Switchback Everardo Rubio Locomotive Leandro Carrijo (left to right) compete for the ball during the last game to be played at Weidner Field. The game ended in a 0-0 tie on Wednesday, Sept. 30, 2020. (Photo by Jerilee Bennett, The Gazette)

Colorado Springs Switchbacks FC’s time at Weidner Field featured seemingly equal highs and lows and the chapter closed mostly in the middle.

The local United Soccer League Championship team’s time playing games on the east side of the city ended with Wednesday’s scoreless draw against El Paso Locomotive, a playoff-bound team. Members of the Switchbacks agreed the group has championship potential.

“The team we played against tonight has the potential to go on and win this thing,” Colorado Springs coach Alan Koch said. “For us to go toe-to-toe with them and be a little disappointed that we didn’t win it in the end, shows the growth, shows where we’re going. I think we know we’ve still got a long way to go.”

For the Switchbacks, a team not only transitioning to a new downtown stadium but also to a new style of play, Wednesday’s finale featured a good mix of what’s to come and what the club has been for the previous five years.

There was the “possession with a purpose” desired from Koch, who’s nearing the end of his first full season of the club, and there was also the toughness and issues finishing that represent the positives and negatives of the Steve Trittschuh era. To get to where the club wants to be will require a combining of the positives.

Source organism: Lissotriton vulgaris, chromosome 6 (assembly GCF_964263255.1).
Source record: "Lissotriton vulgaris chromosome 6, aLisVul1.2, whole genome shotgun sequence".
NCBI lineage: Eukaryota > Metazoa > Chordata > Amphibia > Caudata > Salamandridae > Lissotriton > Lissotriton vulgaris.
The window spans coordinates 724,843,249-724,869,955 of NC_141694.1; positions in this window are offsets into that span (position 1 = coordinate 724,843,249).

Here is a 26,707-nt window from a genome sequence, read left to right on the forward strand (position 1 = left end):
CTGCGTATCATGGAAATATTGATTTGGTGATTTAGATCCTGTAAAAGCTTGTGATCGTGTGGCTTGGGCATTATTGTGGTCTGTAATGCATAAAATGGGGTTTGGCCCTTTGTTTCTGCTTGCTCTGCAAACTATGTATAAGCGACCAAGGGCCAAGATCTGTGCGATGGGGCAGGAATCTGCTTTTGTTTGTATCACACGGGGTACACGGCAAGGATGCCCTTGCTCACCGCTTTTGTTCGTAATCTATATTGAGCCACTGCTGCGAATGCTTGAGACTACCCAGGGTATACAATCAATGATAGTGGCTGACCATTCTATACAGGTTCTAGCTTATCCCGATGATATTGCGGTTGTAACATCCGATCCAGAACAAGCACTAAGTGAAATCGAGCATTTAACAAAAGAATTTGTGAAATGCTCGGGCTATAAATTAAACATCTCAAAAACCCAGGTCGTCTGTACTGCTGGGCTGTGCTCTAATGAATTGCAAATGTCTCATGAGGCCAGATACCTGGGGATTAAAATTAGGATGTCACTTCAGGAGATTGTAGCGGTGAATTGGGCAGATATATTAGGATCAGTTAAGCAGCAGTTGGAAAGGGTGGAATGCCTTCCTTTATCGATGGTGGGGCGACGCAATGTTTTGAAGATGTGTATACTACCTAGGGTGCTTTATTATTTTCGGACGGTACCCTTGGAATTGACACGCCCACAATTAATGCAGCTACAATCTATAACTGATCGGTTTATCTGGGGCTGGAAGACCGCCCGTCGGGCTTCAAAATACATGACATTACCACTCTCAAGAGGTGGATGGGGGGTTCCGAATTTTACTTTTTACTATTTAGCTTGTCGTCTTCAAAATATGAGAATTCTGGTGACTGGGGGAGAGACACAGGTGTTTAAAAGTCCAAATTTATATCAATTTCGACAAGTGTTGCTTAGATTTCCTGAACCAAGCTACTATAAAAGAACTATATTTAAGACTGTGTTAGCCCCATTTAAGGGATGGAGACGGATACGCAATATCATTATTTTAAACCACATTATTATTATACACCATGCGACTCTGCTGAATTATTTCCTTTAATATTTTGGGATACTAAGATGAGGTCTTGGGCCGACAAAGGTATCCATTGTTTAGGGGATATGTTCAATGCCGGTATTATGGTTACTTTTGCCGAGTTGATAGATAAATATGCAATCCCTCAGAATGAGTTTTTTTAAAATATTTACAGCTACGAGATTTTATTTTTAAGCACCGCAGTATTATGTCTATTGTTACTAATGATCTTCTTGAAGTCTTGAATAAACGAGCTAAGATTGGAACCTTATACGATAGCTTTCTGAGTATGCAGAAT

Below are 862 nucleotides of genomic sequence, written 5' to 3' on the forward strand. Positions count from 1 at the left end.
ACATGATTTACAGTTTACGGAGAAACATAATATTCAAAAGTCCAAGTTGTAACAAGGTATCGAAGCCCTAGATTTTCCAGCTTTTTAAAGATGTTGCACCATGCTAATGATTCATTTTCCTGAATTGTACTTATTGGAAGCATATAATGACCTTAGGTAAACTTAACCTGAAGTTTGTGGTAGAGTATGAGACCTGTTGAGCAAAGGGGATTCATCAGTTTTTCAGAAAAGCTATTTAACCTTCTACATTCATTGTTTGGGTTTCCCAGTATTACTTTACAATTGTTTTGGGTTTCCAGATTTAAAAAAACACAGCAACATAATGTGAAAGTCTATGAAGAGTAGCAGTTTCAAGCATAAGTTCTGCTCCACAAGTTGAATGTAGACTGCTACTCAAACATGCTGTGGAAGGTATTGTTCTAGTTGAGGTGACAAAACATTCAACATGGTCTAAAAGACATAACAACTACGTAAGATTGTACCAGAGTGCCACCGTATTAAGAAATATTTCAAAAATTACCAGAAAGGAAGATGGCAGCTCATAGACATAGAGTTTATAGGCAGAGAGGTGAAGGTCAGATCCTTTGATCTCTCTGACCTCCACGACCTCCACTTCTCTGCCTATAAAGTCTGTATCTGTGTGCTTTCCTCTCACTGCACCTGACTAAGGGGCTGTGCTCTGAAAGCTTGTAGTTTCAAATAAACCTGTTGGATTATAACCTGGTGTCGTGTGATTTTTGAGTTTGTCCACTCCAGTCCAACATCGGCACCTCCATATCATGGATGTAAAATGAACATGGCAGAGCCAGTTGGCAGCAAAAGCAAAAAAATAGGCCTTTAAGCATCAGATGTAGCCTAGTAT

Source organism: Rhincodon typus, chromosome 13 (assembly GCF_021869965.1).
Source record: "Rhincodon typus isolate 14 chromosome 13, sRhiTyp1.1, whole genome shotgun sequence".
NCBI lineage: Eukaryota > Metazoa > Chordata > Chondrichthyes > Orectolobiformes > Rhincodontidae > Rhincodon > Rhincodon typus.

“If you look at the top teams, they’re not only good footballers, good with the ball, but they work and put their bodies on the line,” veteran Switchbacks midfielder Rony Argueta said.

There were chances to score what could’ve gone down as the match-winner. Jordan Burt missed an early chance; Aidan Daniels watched a shot from distance glide just over the bar and Luke Ferreira saw his attempt in the 42nd minute roll just wide.

“Actually, it was one of our best games all season,” Burt said. “It was awesome to see the work the guys put in and we’re definitely unfortunate not to get a win there, but it’s a cruel game. I probably should’ve scored that. We could’ve gone out on a high note.”

Ferreira and George Lebese produced second-half chances, but the Switchbacks would also need a goal-line clearance from defender Ever Rubio in the final 10 minutes to take a point out of their final match.

Afterwards, the Switchbacks took an extended lap around the field to thank the limited crowd for its support over the years.

“It’s crazy how many of them I know by name. Just appreciative of them supporting us through all the ups and downs. This is a special place,” said Burt, the only man with the team for all six seasons in the club’s history.

“The fans make it special, so thank you to the fans.”

The hope is some of the existing fans will be joined by new fans for an even better gameday experience downtown, signaling another mixture of the past, present and future.

“We’re building. We’re gaining momentum and we’re heading in the right direction,” Koch said.

The new downtown stadium sits about 20 minutes southwest of Weidner Field, and it’s not the only part of the club hopefully becoming more attractive.

“We will fight, of course, and we will maintain that identity. That’s part of who the Switchbacks are, but we’re here to play some good football,” Koch said. “We’re trying to build, we’re trying to possess, we’re trying to create. That’s what is going to take us into the new stadium and allow us to have success, but you don’t change your identity overnight. It takes time.

"We’re definitely still growing, but you can see it. There’s been some beautiful football that we played during the course of the season. We want to have longer moments of that beautiful football, but we’ll get there. It will just take us a little bit of time.”

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